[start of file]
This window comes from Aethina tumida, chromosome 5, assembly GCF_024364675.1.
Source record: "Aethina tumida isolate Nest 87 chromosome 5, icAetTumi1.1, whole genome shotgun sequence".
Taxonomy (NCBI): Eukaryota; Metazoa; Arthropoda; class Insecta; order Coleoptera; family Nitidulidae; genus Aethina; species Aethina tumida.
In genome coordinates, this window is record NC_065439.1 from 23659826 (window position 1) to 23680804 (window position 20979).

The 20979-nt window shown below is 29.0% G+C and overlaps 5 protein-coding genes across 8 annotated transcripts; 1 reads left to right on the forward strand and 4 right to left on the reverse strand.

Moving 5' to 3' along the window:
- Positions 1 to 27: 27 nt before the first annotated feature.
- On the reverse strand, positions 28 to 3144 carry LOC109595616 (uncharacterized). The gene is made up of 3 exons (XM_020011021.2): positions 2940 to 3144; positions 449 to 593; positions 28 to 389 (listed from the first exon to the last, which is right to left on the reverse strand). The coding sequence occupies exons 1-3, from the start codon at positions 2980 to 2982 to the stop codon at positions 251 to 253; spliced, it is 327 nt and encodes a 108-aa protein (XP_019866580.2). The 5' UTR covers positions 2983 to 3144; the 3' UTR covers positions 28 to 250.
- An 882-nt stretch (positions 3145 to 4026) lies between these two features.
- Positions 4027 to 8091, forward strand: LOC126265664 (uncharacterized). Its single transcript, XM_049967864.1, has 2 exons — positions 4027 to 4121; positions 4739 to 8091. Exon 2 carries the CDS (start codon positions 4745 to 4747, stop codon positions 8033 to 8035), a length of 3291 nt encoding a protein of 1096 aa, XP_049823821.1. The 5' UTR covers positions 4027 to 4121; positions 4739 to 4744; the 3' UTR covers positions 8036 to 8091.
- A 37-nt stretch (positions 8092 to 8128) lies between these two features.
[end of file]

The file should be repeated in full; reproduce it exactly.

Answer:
This window comes from Aethina tumida, chromosome 5, assembly GCF_024364675.1.
Source record: "Aethina tumida isolate Nest 87 chromosome 5, icAetTumi1.1, whole genome shotgun sequence".
Taxonomy (NCBI): Eukaryota; Metazoa; Arthropoda; class Insecta; order Coleoptera; family Nitidulidae; genus Aethina; species Aethina tumida.
In genome coordinates, this window is record NC_065439.1 from 23659826 (window position 1) to 23680804 (window position 20979).

The 20979-nt window shown below is 29.0% G+C and overlaps 5 protein-coding genes across 8 annotated transcripts; 1 reads left to right on the forward strand and 4 right to left on the reverse strand.

Moving 5' to 3' along the window:
- Positions 1 to 27: 27 nt before the first annotated feature.
- On the reverse strand, positions 28 to 3144 carry LOC109595616 (uncharacterized). The gene is made up of 3 exons (XM_020011021.2): positions 2940 to 3144; positions 449 to 593; positions 28 to 389 (listed from the first exon to the last, which is right to left on the reverse strand). The coding sequence occupies exons 1-3, from the start codon at positions 2980 to 2982 to the stop codon at positions 251 to 253; spliced, it is 327 nt and encodes a 108-aa protein (XP_019866580.2). The 5' UTR covers positions 2983 to 3144; the 3' UTR covers positions 28 to 250.
- An 882-nt stretch (positions 3145 to 4026) lies between these two features.
- Positions 4027 to 8091, forward strand: LOC126265664 (uncharacterized). Its single transcript, XM_049967864.1, has 2 exons — positions 4027 to 4121; positions 4739 to 8091. Exon 2 carries the CDS (start codon positions 4745 to 4747, stop codon positions 8033 to 8035), a length of 3291 nt encoding a protein of 1096 aa, XP_049823821.1. The 5' UTR covers positions 4027 to 4121; positions 4739 to 4744; the 3' UTR covers positions 8036 to 8091.
- A 37-nt stretch (positions 8092 to 8128) lies between these two features.